How true. The metro tennis courts near me are reducing capacity by around 70%, like being off-limits every other booking block, and having half the courts closed completely. This is despite tennis being one of the safest outdoor activities for coronavirus, as players usually need to keep distance from one another in order to play the sport properly.

But hey, it's fun. Which is why the tennis courts are closed,and stuffy crowded offices are operating.

"Why tennis might perfect sport social distancing"

https://www.usatoday.com/story/sports/2020/04/30/coronavirus-why-tennis-might-perfect-sport-social-distancing/3052759001/

2 ( +2 / -0 )

Ah, the stupid has arrived en masse. It really is interesting to see how different people can interpret the same information in vastly different ways. It really shows the role that personality and ontogeny has in information processing. This article was about the predictions of a model run using a supercomputer. Yet the comments get twisted by some into how a public health situation is somehow an attack on people's civil liberties. Too bad you can't take your guns into town and parade around town hall. SMH...

-3 ( +1 / -4 )

"In Japan, the committee for COVID-19 countermeasures insisted on the 3Cs at an early stage," said Tanabe, a professor at Waseda University in Tokyo, referring to Japan's public campaign to avoid 'Closed spaces, Crowded places and Close-contact settings.' "This is ahead of the world."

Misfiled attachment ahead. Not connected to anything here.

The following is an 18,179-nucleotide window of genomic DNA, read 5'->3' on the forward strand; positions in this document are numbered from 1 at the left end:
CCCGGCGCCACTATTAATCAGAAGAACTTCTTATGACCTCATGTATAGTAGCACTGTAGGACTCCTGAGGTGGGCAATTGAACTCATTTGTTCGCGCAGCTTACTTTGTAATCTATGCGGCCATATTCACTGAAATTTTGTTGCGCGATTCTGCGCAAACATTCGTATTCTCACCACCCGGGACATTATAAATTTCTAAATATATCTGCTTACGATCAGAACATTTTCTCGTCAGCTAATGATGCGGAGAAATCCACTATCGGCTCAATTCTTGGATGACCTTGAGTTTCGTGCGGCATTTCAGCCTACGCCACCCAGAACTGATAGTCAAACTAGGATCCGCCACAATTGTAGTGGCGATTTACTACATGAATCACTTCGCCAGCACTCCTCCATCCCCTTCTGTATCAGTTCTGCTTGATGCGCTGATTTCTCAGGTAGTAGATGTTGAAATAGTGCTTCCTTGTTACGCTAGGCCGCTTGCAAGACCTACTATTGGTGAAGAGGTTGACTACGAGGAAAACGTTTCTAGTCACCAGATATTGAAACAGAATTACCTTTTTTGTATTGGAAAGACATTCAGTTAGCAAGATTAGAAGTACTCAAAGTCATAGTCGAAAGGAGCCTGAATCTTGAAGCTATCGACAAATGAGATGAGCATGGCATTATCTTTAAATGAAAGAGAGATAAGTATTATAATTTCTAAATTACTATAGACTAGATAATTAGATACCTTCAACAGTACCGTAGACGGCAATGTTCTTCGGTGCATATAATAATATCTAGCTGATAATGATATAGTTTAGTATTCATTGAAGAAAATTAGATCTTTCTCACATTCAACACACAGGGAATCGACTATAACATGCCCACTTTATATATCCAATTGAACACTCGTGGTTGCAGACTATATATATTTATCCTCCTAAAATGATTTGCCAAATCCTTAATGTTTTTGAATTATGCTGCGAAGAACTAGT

Yeah, yeah. Good job Japan for implementing these guidelines that most people didn't even try to follow for longer than a week or two. Truly a game changer.

2 ( +2 / -0 )

Opening windows and ventilation has been known to reduce risk for a while now, that’s why I am avoiding indoor shopping malls and similar places. Aircon is the problem, it means people are sitting in homes, businesses, care homes, day centres etc with the windows shut. Expect a spike in numbers after the humidity kicks in.

0 ( +0 / -0 )

Its lead researcher, Makoto Tsubokura, said that opening windows on commuter trains can increase the ventilation by two to three times, lowering the concentration of ambient microbes.

Assuming the windows can even be opened, Japan can get so hot in July and August people might start dying from the heat instead.

-1 ( +0 / -1 )

Everyone, need not get excite. Supercomputers or not, real science and the results depends on what question were asked using what basis and what kind of scenarios as well as the kinds of results wanted. Also, it does not give the "right" answer to any thing, but the correct answer to what was asked with the kind of data used and the way in which the "if - then" questions are answered by "degrees" of probability determined by the criteria set up by scientist based upon their "estimates" as to importance and applicability to the final answers outlined for the computer and based upon data and statistics and some of the situations and circumstances determined by the scientists as pertinent and relative and meaningful for the results desired. In other words it all depends on the "design".

We still do not know what was asked or the design of the research from this article. As usual it only gives the so called results picked by the scientist as being reliable and trustworthy because it was science and used the supercomputer. As in taking polls, there is a percentage of error to what ever specific question the computers are asked to answer.

0 ( +0 / -0 )